Wednesday, December 7, 2016

Romance Rewind… A Deceptive Match

Hi everyone,

Today I’m sharing an inside look at the making of my sizzling contemporary romance, A Deceptive Match.

A Deceptive Match is a full length novel set in the world of professional wrestling. Wrestling has always been a part of my life, so it was only natural that one day I’d write a book with wrestling as the backdrop. But this book is different from all of my other books because the entire story came to me in a rather unusual way—in a dream.

One morning I woke up and said “Uh-oh!” and grabbed the pen and paper next to the bed. (I keep it there in case of inspiration.) I knew that if I didn’t immediately start writing down everything in my head, it would be lost forever. So I sat there, furiously scribbling the outline. At this point, it was just the bare bones of the plot and the characters, but I knew I was onto something.

Over the course of the day, more bits and pieces came through. Now I had a subplot, secondary characters, and knew more about what was happening in this wrestling romance that suddenly appeared out of nowhere. I was fortunate enough to actually “see” the book in my head like a movie—some scenes were missing, but I had a clear picture to work from.

People who have read the book and know about my love of wrestling always ask me the same questions: Which wrestlers are the characters based on? How do you know all this stuff? How much of it is real?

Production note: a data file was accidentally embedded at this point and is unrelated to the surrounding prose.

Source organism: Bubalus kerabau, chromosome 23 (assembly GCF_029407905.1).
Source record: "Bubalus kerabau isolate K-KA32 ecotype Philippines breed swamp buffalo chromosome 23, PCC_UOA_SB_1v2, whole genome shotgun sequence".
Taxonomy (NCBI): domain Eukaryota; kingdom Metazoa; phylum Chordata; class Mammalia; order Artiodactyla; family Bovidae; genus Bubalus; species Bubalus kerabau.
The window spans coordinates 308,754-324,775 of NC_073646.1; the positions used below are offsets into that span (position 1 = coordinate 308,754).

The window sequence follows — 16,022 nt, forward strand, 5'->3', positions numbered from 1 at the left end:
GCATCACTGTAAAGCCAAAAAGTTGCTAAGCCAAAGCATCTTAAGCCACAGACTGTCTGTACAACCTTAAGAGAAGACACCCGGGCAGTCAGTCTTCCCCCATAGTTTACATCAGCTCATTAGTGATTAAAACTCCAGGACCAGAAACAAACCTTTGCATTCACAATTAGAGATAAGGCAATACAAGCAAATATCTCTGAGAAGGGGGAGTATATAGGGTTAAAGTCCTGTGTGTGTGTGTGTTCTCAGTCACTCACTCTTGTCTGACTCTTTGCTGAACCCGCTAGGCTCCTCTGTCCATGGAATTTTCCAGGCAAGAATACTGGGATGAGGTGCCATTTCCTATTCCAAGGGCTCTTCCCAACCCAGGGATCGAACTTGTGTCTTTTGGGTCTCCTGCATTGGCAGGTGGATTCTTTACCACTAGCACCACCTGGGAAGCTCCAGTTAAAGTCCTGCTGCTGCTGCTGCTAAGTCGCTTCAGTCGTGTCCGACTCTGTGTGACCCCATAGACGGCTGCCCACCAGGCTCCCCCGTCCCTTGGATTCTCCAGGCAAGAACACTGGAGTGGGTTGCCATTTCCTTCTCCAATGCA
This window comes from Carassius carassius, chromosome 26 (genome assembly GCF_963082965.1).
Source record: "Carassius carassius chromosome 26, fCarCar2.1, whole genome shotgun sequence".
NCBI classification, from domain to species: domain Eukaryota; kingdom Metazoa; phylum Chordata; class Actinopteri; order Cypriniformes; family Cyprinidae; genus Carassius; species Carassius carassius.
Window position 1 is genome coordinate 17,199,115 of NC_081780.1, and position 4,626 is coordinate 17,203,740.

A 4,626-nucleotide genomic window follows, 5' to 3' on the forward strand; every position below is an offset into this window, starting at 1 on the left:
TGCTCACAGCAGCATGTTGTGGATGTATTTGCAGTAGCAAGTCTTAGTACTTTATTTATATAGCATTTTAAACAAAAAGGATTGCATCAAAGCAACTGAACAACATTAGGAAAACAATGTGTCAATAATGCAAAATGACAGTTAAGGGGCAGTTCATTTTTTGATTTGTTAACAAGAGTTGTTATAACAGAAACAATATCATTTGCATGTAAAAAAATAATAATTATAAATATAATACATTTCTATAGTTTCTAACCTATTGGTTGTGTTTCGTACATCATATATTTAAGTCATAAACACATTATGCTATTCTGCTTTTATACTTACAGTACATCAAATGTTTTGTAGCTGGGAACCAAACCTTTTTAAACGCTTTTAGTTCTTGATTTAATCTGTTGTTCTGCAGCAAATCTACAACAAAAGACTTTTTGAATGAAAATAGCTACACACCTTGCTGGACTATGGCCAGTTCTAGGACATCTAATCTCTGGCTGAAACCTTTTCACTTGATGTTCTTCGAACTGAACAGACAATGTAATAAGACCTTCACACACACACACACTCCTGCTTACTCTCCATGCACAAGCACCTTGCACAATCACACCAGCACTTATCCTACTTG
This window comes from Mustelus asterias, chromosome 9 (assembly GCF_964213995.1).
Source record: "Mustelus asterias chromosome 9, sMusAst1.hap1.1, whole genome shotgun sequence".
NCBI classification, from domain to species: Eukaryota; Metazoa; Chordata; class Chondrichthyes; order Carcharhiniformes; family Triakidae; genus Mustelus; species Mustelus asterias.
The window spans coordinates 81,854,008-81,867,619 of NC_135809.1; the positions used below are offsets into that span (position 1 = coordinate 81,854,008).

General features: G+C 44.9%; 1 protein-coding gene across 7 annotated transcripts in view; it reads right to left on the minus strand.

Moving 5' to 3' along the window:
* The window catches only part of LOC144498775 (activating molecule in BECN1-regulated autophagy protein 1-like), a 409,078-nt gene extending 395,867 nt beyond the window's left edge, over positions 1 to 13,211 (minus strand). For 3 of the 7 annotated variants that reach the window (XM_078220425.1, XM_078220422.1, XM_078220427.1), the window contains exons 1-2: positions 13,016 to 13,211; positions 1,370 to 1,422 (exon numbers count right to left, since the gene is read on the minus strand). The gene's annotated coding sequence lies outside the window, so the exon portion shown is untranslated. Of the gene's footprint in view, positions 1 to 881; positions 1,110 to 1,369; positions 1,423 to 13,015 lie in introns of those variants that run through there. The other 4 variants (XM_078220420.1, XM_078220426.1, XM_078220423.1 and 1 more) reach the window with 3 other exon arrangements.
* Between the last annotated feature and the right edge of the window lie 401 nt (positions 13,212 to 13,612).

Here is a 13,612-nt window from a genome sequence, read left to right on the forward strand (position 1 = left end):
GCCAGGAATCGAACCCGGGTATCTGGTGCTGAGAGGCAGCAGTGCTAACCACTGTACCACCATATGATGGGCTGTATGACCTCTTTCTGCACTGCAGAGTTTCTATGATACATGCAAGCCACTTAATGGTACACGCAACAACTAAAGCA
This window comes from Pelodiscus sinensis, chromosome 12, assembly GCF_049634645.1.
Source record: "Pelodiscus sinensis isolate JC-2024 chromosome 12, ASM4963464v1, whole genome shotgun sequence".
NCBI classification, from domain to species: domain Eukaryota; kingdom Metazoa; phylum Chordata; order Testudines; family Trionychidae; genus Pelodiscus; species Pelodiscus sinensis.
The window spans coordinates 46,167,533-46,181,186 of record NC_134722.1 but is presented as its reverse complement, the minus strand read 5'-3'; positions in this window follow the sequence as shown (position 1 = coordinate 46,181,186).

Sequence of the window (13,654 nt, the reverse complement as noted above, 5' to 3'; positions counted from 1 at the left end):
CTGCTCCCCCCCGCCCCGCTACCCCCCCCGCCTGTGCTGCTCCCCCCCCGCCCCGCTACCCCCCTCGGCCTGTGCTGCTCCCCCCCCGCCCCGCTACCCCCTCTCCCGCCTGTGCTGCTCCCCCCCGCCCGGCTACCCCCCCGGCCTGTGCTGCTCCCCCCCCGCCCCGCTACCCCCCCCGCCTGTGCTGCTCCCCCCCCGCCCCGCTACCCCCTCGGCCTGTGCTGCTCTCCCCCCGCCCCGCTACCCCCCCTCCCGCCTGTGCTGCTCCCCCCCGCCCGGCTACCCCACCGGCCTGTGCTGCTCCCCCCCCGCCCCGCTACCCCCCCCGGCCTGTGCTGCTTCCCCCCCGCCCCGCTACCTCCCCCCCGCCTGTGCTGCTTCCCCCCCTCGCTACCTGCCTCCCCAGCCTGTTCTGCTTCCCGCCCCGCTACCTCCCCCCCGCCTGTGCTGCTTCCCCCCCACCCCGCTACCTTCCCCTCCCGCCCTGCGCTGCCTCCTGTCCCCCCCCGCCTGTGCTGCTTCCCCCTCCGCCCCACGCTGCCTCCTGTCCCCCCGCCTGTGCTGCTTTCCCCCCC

It’s easier to answer the second question first. Many years ago, I was fortunate enough to be on friendly terms with a bunch of wrestlers. My husband and I would go to matches and hang out with the guys after the shows. (No, I wasn’t a ring rat.) I picked up a lot of terms and got a real feel for what they did and how they experienced life on the road.

At the time, the thought of being a writer never even crossed my mind, so I had no idea that one day I’d use what I learned in a book. When I got the idea for A Deceptive Match, I was able to incorporate much of what I knew into the plot through Danni’s point of view.

The male characters in the book (Vinnie, Ev, Thorn, and Nick) aren’t based on any one wrestler or any real person. I specifically made sure that Vinnie and the others aren’t linked to real wrestlers, because it would take away from the story. Like characters in any book, I invented whatever quirks, flaws, and backstory I needed to help move the plot along.

And how much of it is real? Well, anyone who knows anything about wrestling can tell you that it’s technically termed “sports entertainment” for a reason. But that doesn’t discredit all the training, hard work, and other sacrifices the wrestlers go through every day. A Deceptive Match touches on the subject of what’s “real” and what goes on behind the scenes that most fans are unaware of.

Here’s the book summary:

A Deceptive Match

Falling for the wrestler she had been assigned to interview wasn’t part of Danni’s plan, until Vinnie Valentine pinned her heart in a flash.

Disgruntled with her job as the office assistant for a national sports magazine, Danni Stone impersonates a reporter to prove herself to her boss. Her assignment? Spend thirty days on the road with Vinnie Valentine, a sexy professional wrestler.

Life isn’t going well for the Heavyweight Champ. Vinnie is struggling with a manipulative boss, prepping for the most important match of his career, and feuding with his arch-enemy, Thorn. The last thing he needs is a nosy reporter following him around—even if she is hot.

Thrown together in close quarters, Danni can’t help falling for Vinnie, and she unwittingly becomes a key player in his title match. Their mutual attraction grows, and late one night, they give in to the lustful feelings they’ve been fighting.